A GOOD START FOR ALL CHILDREN – collection of images showing the indispensable work of frontline workers
No matter when or where they are born, babies can get off to a good start in life when their families are supported by frontline early childhood workers. Five photographers in different parts of the world have captured the indispensable work of an early childhood frontline worker: a midwife in Uganda, a paediatrician in Ukraine, an ASHA worker in India, a home visitor in Peru and a kraamverzorgster in the Netherlands.
1. Midwife Faith Atholere places Loice Biira’s newborn baby daughter on her chest immediately after the birth. Establishing a strong bond between mother and child is hugely important – and professionals like Faith can help from the very first moments of a baby’s life.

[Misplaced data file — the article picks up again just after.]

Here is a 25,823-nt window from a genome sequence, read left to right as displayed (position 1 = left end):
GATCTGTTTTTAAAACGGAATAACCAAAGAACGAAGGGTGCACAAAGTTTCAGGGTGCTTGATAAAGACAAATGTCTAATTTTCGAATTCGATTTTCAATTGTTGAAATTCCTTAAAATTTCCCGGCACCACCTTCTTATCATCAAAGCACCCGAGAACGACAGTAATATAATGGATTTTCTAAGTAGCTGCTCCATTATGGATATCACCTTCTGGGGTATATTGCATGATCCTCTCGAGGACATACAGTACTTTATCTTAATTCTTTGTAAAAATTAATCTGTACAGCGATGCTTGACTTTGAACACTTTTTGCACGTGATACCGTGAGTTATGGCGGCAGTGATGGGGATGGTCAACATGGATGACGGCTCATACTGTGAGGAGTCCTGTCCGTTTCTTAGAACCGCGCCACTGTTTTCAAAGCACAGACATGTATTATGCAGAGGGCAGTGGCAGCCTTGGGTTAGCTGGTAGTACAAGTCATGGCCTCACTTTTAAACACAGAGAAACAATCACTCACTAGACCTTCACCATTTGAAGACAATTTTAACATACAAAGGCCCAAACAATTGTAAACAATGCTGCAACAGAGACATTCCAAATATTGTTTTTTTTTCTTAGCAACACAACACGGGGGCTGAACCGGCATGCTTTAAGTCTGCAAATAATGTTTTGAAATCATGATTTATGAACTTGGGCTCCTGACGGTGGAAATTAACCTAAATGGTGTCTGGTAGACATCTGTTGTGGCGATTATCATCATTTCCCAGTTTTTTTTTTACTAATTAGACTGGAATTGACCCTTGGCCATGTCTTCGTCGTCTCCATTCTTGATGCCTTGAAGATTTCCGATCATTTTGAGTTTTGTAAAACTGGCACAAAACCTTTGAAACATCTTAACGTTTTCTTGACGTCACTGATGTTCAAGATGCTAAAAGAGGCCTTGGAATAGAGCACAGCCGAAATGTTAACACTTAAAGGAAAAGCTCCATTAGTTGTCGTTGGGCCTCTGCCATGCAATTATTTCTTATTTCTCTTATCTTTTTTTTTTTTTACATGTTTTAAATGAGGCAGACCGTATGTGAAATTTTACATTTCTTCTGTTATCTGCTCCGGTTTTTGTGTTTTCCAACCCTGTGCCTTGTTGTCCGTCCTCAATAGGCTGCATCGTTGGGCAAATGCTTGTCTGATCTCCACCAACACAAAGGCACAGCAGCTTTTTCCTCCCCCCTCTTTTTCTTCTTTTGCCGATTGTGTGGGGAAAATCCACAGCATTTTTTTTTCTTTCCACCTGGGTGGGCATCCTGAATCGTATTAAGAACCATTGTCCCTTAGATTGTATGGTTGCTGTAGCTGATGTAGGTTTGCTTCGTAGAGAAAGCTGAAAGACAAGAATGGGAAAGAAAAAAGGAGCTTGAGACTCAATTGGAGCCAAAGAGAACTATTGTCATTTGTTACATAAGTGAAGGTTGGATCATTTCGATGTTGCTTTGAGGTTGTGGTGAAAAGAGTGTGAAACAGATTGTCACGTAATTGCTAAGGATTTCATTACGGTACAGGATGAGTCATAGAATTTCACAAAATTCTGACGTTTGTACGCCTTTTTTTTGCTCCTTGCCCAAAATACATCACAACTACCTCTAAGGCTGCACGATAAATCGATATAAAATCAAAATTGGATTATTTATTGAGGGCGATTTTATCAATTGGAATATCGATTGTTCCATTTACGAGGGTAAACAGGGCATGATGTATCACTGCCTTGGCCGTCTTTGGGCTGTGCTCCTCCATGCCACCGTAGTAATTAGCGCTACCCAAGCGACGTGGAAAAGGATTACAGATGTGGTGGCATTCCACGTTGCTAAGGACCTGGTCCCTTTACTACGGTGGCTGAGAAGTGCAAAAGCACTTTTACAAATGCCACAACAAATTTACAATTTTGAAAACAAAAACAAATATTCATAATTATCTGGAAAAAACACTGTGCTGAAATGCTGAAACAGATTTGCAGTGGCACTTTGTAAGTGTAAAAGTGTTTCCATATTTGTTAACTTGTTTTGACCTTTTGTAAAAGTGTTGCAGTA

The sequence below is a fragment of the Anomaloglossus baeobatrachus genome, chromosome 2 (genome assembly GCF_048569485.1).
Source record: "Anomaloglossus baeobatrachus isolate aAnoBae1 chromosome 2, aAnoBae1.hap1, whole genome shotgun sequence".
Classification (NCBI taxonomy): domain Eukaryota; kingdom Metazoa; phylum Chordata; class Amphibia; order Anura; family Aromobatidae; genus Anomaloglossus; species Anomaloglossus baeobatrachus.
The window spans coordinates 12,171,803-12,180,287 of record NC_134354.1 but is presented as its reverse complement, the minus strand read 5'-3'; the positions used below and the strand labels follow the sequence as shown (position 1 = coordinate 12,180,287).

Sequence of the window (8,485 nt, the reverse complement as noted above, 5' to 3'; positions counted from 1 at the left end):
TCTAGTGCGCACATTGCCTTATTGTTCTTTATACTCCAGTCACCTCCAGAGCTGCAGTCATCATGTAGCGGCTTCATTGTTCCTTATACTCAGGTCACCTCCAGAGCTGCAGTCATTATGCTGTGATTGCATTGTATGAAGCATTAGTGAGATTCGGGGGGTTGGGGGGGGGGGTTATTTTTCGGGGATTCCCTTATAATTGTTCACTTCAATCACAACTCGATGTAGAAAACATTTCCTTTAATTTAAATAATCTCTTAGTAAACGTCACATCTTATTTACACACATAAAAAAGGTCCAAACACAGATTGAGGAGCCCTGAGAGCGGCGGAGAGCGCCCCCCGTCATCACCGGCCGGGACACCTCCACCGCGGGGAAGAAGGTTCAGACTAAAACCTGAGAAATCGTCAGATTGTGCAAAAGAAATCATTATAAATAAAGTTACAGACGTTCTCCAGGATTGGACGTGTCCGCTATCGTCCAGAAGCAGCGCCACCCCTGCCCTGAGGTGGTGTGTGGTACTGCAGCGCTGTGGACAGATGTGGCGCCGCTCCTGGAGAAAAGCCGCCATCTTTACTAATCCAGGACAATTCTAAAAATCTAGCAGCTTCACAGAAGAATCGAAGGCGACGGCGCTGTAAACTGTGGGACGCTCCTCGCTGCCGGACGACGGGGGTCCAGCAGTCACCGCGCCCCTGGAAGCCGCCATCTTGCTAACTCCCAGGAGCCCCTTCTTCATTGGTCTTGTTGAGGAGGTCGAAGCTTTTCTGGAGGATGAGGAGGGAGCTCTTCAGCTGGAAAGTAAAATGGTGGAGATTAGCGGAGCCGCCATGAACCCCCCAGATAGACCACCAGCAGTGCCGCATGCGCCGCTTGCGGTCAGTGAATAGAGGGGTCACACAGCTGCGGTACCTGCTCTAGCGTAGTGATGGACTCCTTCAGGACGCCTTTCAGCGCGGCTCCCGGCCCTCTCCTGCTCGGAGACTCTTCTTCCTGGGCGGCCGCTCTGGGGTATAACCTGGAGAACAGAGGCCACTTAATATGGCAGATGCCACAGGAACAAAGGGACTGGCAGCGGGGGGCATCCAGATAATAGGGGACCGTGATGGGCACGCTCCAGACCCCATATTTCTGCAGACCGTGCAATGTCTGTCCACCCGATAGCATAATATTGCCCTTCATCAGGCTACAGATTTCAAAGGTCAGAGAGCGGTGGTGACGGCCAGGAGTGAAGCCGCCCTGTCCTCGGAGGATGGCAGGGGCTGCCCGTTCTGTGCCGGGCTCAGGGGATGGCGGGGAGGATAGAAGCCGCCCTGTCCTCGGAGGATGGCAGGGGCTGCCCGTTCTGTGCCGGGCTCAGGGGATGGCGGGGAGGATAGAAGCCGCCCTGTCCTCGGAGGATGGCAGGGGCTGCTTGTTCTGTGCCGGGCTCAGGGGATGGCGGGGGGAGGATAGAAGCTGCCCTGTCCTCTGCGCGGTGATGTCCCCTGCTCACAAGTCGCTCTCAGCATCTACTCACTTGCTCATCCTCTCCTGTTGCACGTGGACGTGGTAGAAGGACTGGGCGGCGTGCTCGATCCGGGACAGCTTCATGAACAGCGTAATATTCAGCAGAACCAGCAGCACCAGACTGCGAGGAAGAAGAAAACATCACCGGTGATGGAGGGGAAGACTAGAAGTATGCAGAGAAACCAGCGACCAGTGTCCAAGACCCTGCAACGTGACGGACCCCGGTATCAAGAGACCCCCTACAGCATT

Photo: Will Boase / Bernard van Leer Foundation
2. Kraamverzorgster (literally: maternity nurse) Kim Menning helps new mum Céline with her breastfeeding technique. Breastfeeding has many benefits – but if the baby struggles to latch onto the breast, the results can be stressful, frustrating and uncomfortable for mother and baby alike.
Photo: Anahí Clemens / Bernard van Leer Foundation
3. ASHA Sangita Rajkumari weighs a baby as part of a routine postnatal health check. These government workers provide basic community healthcare for populations who find it difficult to access health services. They can help to identify any problems with a child’s development at an early stage.
Photo: Trupal Pandya / Bernard van Leer Foundation
4. Pediatrician Dr. Sergey Makarov finds that six-month-old Danil is healthy and developing well. It’s important not to rush these well-baby checkups – by taking the time to get to know the family, health professionals can see where their support and advice may be needed.
Photo: Brendan Hoffman / Majority World
5. Cristy Marilú Quispe Abanto claps and sings with one of the families she visits in her work for the Cuna Más home visiting programme. Talking, singing and playing with a child is great for their cognitive and emotional development – but parents can be shy about it until encouraged by an early childhood specialist.
Photo: Vanessa Touzard / Bernard van Leer Foundation